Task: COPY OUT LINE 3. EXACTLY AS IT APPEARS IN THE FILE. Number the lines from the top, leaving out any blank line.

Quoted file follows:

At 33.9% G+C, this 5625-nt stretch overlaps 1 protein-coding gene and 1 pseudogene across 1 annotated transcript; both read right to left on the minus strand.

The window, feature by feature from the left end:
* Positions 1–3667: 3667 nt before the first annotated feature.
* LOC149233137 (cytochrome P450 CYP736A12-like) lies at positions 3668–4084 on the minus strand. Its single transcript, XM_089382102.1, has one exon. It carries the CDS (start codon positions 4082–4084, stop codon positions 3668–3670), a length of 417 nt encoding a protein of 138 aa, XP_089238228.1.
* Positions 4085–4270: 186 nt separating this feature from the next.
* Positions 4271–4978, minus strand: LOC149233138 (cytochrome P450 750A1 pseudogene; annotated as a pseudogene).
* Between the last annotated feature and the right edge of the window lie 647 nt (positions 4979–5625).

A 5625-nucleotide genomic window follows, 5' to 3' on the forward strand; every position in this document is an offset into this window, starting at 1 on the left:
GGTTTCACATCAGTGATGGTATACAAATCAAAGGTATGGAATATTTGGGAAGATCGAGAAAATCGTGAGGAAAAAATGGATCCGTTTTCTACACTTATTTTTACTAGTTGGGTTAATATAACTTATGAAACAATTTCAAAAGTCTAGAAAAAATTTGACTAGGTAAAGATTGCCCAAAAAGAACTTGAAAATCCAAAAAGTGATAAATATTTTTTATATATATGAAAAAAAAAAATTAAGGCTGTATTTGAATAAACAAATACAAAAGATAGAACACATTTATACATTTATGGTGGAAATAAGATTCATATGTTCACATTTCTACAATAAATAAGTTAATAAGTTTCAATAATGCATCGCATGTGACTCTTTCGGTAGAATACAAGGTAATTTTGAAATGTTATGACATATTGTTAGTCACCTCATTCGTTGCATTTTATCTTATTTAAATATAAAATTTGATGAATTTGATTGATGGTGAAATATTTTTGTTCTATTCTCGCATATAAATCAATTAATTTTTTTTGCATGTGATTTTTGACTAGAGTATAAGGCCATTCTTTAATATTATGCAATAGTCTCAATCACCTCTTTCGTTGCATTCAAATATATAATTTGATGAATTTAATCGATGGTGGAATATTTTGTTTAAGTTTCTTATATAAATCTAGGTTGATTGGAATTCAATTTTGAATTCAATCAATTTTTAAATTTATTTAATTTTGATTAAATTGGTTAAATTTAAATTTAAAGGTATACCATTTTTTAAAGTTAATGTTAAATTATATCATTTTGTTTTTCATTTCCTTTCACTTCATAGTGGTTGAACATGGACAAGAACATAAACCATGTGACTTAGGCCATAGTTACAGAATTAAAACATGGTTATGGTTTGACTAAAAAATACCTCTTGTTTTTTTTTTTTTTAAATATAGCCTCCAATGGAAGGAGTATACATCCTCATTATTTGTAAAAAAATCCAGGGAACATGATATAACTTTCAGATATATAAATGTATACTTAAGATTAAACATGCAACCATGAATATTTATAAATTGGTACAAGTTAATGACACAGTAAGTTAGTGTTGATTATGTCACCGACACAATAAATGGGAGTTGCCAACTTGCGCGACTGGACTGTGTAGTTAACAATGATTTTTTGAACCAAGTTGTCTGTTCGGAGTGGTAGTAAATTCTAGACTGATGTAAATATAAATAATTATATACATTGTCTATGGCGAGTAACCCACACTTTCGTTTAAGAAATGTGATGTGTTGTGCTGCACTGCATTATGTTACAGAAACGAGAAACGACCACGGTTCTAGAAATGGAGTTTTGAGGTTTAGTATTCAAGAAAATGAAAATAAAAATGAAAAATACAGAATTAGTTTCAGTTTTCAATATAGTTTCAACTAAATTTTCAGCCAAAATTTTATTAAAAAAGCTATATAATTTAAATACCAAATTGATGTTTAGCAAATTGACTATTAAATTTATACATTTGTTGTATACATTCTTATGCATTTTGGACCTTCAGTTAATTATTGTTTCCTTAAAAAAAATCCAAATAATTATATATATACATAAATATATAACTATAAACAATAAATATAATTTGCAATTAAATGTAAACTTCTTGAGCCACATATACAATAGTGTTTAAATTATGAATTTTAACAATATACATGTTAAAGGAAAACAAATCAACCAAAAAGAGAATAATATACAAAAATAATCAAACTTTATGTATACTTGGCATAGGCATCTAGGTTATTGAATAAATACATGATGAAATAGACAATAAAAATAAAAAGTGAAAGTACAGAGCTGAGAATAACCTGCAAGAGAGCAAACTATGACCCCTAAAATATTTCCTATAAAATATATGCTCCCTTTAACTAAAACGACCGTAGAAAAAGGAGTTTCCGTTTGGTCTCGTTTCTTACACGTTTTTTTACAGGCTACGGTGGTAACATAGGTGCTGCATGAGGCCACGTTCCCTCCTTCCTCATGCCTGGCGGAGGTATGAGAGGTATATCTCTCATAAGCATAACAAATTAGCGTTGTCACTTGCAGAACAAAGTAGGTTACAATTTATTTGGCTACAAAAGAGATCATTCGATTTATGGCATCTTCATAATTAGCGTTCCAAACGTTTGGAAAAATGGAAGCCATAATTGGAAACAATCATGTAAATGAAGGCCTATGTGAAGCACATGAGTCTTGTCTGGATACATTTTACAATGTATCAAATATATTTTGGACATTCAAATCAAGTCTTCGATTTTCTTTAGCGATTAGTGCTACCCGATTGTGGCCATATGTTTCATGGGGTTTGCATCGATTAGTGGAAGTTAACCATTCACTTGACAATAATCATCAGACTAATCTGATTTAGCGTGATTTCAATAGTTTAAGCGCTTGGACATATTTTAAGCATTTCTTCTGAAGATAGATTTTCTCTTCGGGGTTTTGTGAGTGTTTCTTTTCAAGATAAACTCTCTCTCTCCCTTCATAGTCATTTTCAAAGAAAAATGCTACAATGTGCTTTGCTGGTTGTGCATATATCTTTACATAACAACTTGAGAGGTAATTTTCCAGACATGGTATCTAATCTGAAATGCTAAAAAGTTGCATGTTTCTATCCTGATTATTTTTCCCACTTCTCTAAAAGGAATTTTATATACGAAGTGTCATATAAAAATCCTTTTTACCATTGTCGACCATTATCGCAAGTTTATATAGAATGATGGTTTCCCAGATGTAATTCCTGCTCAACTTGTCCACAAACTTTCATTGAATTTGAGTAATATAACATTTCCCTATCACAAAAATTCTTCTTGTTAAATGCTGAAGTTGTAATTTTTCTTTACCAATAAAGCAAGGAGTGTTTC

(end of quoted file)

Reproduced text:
* Positions 1–3667: 3667 nt before the first annotated feature.